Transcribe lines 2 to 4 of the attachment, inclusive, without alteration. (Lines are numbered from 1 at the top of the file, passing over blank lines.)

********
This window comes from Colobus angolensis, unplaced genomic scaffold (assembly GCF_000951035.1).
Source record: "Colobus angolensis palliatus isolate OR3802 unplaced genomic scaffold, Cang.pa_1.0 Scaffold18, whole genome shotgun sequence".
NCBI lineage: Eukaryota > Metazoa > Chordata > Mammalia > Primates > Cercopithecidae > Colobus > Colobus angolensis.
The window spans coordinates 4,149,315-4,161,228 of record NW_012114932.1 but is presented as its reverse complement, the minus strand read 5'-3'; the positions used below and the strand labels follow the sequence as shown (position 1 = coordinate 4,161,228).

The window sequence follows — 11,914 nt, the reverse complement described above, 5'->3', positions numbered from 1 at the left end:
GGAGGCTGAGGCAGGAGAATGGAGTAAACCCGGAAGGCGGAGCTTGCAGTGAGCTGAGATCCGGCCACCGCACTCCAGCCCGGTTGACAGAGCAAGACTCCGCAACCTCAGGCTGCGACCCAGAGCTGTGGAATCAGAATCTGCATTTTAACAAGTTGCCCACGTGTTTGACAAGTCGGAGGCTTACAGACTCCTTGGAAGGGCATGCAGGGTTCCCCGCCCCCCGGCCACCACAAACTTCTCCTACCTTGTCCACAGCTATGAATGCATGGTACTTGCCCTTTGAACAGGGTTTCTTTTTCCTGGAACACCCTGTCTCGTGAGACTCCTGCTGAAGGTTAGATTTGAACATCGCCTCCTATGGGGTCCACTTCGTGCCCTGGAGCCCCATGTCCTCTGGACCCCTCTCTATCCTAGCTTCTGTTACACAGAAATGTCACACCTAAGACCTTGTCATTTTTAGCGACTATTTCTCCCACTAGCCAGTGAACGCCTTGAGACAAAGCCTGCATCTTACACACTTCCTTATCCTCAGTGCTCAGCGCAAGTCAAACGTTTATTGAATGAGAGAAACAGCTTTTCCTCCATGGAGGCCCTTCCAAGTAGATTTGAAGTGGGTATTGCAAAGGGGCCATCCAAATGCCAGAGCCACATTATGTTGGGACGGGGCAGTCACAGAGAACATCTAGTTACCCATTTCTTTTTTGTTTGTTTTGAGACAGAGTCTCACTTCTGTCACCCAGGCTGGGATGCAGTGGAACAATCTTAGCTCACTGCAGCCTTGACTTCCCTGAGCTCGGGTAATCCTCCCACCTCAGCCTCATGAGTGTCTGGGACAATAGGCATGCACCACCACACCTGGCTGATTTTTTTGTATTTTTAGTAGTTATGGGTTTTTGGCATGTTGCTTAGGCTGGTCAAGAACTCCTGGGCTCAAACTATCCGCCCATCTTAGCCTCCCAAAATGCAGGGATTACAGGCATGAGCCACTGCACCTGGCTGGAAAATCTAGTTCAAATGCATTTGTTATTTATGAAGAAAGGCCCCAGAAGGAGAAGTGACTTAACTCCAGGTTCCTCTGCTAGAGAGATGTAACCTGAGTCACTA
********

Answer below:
Source record: "Colobus angolensis palliatus isolate OR3802 unplaced genomic scaffold, Cang.pa_1.0 Scaffold18, whole genome shotgun sequence".
NCBI lineage: Eukaryota > Metazoa > Chordata > Mammalia > Primates > Cercopithecidae > Colobus > Colobus angolensis.
The window spans coordinates 4,149,315-4,161,228 of record NW_012114932.1 but is presented as its reverse complement, the minus strand read 5'-3'; the positions used below and the strand labels follow the sequence as shown (position 1 = coordinate 4,161,228).